by Jordan Danz and Clare Jacky

There aren’t a lot of people who don’t love a big bowl of pasta. Whether it is served with a bright pesto or a fresh tomato sauce, simple olive oil and garlic, or a creamy vodka sauce, a bowl of pasta always makes me feel warm and homey. But as we have mentioned in previous posts, we are currently riding the gluten-free train, which means that that big bowl of puttanecsca with bowtie pasta is off the table. Besides, that nice, warm feeling lasts about 20 minutes until that bowl of delicious pasta becomes a brick in my stomach. So instead of staring longingly at The Olive Garden ads on television (we are not sure if that is really pasta anyway), we decided to figure out some substitutions.

There are many great gluten-free pasta options on the market that are grain-based. (I am personally partial to the brown rice ones made by Joy.) You can get pasta made from nearly any grain: quinoa, brown rice, teff, millet and corn. Some work better than others depending on the type of sauce or dish that you are trying to make, and they often take a bit longer to cook than your normal wheat flour pasta so plan accordingly. For this cooking experiment, we toyed with the idea of brown rice pasta or quinoa, but with summer fast approaching, we were feeling inspired to make something really fresh and light. No bricks in the stomach here. So we ditched the grains completely and made zucchini pasta instead.

Zucchini pasta is excellent because you get a serious load of veggies while still maintaining a homey pasta dish. If you have never had zucchini or summer squash pasta, be prepared for the different texture and taste. Like spaghetti squash, pasta made from zucchini and summer squash do not have quite that chewy gluten factor that grain-based pastas will have. So if you are truly craving the texture, opt for a grain-based pasta like those listed above. Although a little different, zucchini pasta makes a great platform for a delicious sauce, which is exactly what we were going for. Plus, you have all those delicious nutrients instead of a bowl full of gluten. Double win.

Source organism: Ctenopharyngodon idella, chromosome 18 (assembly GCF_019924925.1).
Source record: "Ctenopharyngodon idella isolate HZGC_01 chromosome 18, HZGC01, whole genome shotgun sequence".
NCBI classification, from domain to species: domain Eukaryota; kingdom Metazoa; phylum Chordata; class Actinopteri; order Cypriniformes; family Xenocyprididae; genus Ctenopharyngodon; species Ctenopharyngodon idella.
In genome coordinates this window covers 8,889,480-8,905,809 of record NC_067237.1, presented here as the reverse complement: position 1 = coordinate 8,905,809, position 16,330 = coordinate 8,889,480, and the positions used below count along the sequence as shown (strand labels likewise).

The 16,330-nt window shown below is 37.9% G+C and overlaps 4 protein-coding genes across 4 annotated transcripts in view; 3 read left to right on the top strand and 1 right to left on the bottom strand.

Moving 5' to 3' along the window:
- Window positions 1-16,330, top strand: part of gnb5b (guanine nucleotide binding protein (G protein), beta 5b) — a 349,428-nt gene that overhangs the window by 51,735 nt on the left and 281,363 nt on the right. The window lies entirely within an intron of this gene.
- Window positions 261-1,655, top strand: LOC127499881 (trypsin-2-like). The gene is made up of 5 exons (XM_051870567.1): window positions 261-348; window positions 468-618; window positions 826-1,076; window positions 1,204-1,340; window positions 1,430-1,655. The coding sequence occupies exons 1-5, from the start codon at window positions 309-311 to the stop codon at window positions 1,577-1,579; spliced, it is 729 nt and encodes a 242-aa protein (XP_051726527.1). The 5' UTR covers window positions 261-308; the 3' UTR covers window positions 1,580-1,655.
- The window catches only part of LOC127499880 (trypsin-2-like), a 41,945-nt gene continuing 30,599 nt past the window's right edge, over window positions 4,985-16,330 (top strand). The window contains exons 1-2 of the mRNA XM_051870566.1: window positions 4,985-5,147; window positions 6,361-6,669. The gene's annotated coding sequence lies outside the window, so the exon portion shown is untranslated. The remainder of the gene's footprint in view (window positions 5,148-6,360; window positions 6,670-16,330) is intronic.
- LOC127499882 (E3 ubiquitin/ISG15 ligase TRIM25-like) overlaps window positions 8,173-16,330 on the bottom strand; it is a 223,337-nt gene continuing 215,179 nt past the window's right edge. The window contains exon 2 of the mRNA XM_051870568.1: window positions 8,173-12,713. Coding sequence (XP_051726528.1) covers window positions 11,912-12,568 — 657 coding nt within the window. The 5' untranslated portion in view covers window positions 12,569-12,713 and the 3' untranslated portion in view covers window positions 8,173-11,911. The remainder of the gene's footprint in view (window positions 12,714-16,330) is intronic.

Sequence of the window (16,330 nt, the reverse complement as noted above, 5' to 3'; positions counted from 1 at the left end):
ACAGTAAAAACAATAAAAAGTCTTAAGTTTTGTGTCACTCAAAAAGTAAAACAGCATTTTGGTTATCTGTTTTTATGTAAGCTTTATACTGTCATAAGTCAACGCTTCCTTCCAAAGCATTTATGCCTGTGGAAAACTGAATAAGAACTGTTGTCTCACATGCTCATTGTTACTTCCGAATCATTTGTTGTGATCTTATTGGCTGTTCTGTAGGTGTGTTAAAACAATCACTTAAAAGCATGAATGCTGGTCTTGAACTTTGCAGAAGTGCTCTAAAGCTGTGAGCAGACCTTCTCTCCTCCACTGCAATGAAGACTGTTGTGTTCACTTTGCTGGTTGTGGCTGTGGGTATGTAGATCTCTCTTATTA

There are a couple incredibly simple options for making zucchini pasta. The first technique involves a special machine called a Vegetable Spiralizer. There are several different types and they are all pretty affordable. This machine creates a spaghetti-like shape out of vegetables that are spun in the machine. If you do not have a spiralizer and don’t want to purchase one, you can use a vegetable peeler or a mandolin slicer to create noodles. Simply peel long thin strips that will resemble pappardelle pasta. Once you get to the core simply turn the zucchini and peel down to the core.

Try your zucchini pasta in the following recipe:

Zucchini Pasta Primavera with Prosciutto

6–8 zucchinis turned into pasta

4 cups cherry tomatoes, halved

3 cloves of garlic, finely chopped

3 cloves of garlic, smashed

1 bag frozen peas

1 4-6oz package prosciutto, sliced into strips

1 onion, sliced

1/2 cup olive oil

1 Tbsp red pepper flakes

1 lemon, zested and juiced

1/4 cup chopped Italian parsley

4 Tbsp fresh basil, chopped

3 Tbsp fresh tarragon, chopped

4 green onions, chopped

In a large skillet heat 1/4 cup of the olive oil to medium temperature. Add onions and cook for about three minutes until just soft. Add garlic and prosciutto and cook another three minutes until prosciutto is starting to crisp. Add the tomatoes and lower the temperature to medium low. Season with salt, pepper and red pepper flakes and let simmer for 10-20 minutes.

In a large pot (one you would use to boil pasta), heat the remaining 1/4 cup olive oil to medium low heat and add the smashed garlic cloves to flavor. Let the garlic flavor the oil for about 10–20 minutes, then remove. Add the zucchini pasta and some salt and cook in olive oil until just tender. (The zucchini will release a bit of its water.)

Once sauce has simmered, add the parsley, basil, tarragon, lemon zest, lemon juice and peas. Cook until peas are just warmed through. Mix the zucchini pasta and the sauce and serve in a large serving bowl, top with the green onions and enjoy.

*Feel free to use real pasta or a store bought gluten free pasta in place of the zucchini.

Jordan Danz and Clare Jacky are the co-editors of the food blog, a collection of recipes and stories centered on their chosen family of friends in Minneapolis. They share a common love for food, family dinners and Saturday morning PBS cooking shows.






Sandra G. Malhotra is the Owner, Publisher and Editor-in-Chief of Regenerate Magazine. She is just a little bit passionate about health and wellness being our birthright.